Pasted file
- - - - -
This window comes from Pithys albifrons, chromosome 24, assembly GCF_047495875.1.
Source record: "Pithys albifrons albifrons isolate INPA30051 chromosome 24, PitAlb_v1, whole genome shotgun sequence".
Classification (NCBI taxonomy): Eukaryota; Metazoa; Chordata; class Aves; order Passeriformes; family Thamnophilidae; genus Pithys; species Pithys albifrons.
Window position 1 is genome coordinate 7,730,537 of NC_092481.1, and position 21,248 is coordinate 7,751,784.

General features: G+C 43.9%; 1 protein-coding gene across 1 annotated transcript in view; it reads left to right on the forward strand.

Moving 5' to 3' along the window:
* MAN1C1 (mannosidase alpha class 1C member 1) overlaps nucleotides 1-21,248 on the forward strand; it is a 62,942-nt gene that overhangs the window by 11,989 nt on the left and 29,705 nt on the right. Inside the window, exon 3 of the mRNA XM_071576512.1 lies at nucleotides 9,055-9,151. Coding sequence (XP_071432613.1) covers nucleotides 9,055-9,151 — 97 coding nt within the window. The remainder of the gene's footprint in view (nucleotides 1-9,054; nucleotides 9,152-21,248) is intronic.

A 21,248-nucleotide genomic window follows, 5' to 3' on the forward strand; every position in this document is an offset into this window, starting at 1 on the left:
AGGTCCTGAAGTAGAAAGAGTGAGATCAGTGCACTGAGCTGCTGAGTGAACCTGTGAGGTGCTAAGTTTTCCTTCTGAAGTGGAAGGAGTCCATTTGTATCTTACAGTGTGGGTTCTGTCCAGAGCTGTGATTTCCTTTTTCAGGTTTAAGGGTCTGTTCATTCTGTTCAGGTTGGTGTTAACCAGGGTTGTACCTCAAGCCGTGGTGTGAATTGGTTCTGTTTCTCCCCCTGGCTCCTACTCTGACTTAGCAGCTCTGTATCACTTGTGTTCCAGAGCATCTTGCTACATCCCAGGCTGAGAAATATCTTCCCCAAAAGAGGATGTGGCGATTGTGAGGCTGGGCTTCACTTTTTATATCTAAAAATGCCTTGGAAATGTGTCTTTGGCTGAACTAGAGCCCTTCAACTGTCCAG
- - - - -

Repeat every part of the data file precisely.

This window comes from Pithys albifrons, chromosome 24, assembly GCF_047495875.1.
Source record: "Pithys albifrons albifrons isolate INPA30051 chromosome 24, PitAlb_v1, whole genome shotgun sequence".
Classification (NCBI taxonomy): Eukaryota; Metazoa; Chordata; class Aves; order Passeriformes; family Thamnophilidae; genus Pithys; species Pithys albifrons.
Window position 1 is genome coordinate 7,730,537 of NC_092481.1, and position 21,248 is coordinate 7,751,784.

General features: G+C 43.9%; 1 protein-coding gene across 1 annotated transcript in view; it reads left to right on the forward strand.

Moving 5' to 3' along the window:
* MAN1C1 (mannosidase alpha class 1C member 1) overlaps nucleotides 1-21,248 on the forward strand; it is a 62,942-nt gene that overhangs the window by 11,989 nt on the left and 29,705 nt on the right. Inside the window, exon 3 of the mRNA XM_071576512.1 lies at nucleotides 9,055-9,151. Coding sequence (XP_071432613.1) covers nucleotides 9,055-9,151 — 97 coding nt within the window. The remainder of the gene's footprint in view (nucleotides 1-9,054; nucleotides 9,152-21,248) is intronic.

A 21,248-nucleotide genomic window follows, 5' to 3' on the forward strand; every position in this document is an offset into this window, starting at 1 on the left:
AGGTCCTGAAGTAGAAAGAGTGAGATCAGTGCACTGAGCTGCTGAGTGAACCTGTGAGGTGCTAAGTTTTCCTTCTGAAGTGGAAGGAGTCCATTTGTATCTTACAGTGTGGGTTCTGTCCAGAGCTGTGATTTCCTTTTTCAGGTTTAAGGGTCTGTTCATTCTGTTCAGGTTGGTGTTAACCAGGGTTGTACCTCAAGCCGTGGTGTGAATTGGTTCTGTTTCTCCCCCTGGCTCCTACTCTGACTTAGCAGCTCTGTATCACTTGTGTTCCAGAGCATCTTGCTACATCCCAGGCTGAGAAATATCTTCCCCAAAAGAGGATGTGGCGATTGTGAGGCTGGGCTTCACTTTTTATATCTAAAAATGCCTTGGAAATGTGTCTTTGGCTGAACTAGAGCCCTTCAACTGTCCAG